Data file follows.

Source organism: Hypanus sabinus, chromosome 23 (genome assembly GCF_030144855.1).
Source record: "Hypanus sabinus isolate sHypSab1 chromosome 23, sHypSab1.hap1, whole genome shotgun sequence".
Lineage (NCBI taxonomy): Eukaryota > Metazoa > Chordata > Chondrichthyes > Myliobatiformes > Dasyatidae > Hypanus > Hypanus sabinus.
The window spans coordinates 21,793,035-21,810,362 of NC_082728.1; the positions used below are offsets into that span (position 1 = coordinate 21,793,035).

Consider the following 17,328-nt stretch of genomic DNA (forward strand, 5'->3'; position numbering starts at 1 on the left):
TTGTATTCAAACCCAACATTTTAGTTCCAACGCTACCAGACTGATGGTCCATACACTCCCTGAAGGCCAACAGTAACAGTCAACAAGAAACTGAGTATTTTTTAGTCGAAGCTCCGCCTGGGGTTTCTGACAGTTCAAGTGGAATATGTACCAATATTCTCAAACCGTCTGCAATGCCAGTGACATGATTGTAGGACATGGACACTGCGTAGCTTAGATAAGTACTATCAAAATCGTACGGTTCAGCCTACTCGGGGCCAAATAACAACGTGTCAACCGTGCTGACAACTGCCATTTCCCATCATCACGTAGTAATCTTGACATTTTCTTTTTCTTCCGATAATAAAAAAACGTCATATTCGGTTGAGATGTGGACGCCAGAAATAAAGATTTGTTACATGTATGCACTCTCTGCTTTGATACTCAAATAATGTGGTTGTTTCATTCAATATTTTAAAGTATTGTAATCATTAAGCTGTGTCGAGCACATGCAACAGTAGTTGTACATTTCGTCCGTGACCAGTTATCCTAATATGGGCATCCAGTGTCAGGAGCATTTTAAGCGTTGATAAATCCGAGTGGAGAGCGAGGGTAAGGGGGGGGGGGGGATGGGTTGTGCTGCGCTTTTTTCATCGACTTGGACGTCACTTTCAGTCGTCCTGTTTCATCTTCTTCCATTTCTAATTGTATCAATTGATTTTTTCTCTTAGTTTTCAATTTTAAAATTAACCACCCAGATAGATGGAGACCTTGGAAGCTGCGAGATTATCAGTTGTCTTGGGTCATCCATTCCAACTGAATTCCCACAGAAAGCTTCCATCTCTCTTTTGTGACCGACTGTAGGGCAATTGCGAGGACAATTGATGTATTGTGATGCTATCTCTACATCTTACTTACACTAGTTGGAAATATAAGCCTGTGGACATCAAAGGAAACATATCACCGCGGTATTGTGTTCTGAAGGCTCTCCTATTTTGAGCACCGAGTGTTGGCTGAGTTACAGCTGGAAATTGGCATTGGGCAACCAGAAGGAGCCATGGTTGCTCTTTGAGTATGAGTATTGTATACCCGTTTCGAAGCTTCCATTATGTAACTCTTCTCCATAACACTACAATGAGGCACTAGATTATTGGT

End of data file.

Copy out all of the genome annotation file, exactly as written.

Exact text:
Source organism: Hypanus sabinus, chromosome 23 (genome assembly GCF_030144855.1).
Source record: "Hypanus sabinus isolate sHypSab1 chromosome 23, sHypSab1.hap1, whole genome shotgun sequence".
Lineage (NCBI taxonomy): Eukaryota > Metazoa > Chordata > Chondrichthyes > Myliobatiformes > Dasyatidae > Hypanus > Hypanus sabinus.
The window spans coordinates 21,793,035-21,810,362 of NC_082728.1; the positions used below are offsets into that span (position 1 = coordinate 21,793,035).

Consider the following 17,328-nt stretch of genomic DNA (forward strand, 5'->3'; position numbering starts at 1 on the left):
TTGTATTCAAACCCAACATTTTAGTTCCAACGCTACCAGACTGATGGTCCATACACTCCCTGAAGGCCAACAGTAACAGTCAACAAGAAACTGAGTATTTTTTAGTCGAAGCTCCGCCTGGGGTTTCTGACAGTTCAAGTGGAATATGTACCAATATTCTCAAACCGTCTGCAATGCCAGTGACATGATTGTAGGACATGGACACTGCGTAGCTTAGATAAGTACTATCAAAATCGTACGGTTCAGCCTACTCGGGGCCAAATAACAACGTGTCAACCGTGCTGACAACTGCCATTTCCCATCATCACGTAGTAATCTTGACATTTTCTTTTTCTTCCGATAATAAAAAAACGTCATATTCGGTTGAGATGTGGACGCCAGAAATAAAGATTTGTTACATGTATGCACTCTCTGCTTTGATACTCAAATAATGTGGTTGTTTCATTCAATATTTTAAAGTATTGTAATCATTAAGCTGTGTCGAGCACATGCAACAGTAGTTGTACATTTCGTCCGTGACCAGTTATCCTAATATGGGCATCCAGTGTCAGGAGCATTTTAAGCGTTGATAAATCCGAGTGGAGAGCGAGGGTAAGGGGGGGGGGGGGATGGGTTGTGCTGCGCTTTTTTCATCGACTTGGACGTCACTTTCAGTCGTCCTGTTTCATCTTCTTCCATTTCTAATTGTATCAATTGATTTTTTCTCTTAGTTTTCAATTTTAAAATTAACCACCCAGATAGATGGAGACCTTGGAAGCTGCGAGATTATCAGTTGTCTTGGGTCATCCATTCCAACTGAATTCCCACAGAAAGCTTCCATCTCTCTTTTGTGACCGACTGTAGGGCAATTGCGAGGACAATTGATGTATTGTGATGCTATCTCTACATCTTACTTACACTAGTTGGAAATATAAGCCTGTGGACATCAAAGGAAACATATCACCGCGGTATTGTGTTCTGAAGGCTCTCCTATTTTGAGCACCGAGTGTTGGCTGAGTTACAGCTGGAAATTGGCATTGGGCAACCAGAAGGAGCCATGGTTGCTCTTTGAGTATGAGTATTGTATACCCGTTTCGAAGCTTCCATTATGTAACTCTTCTCCATAACACTACAATGAGGCACTAGATTATTGGT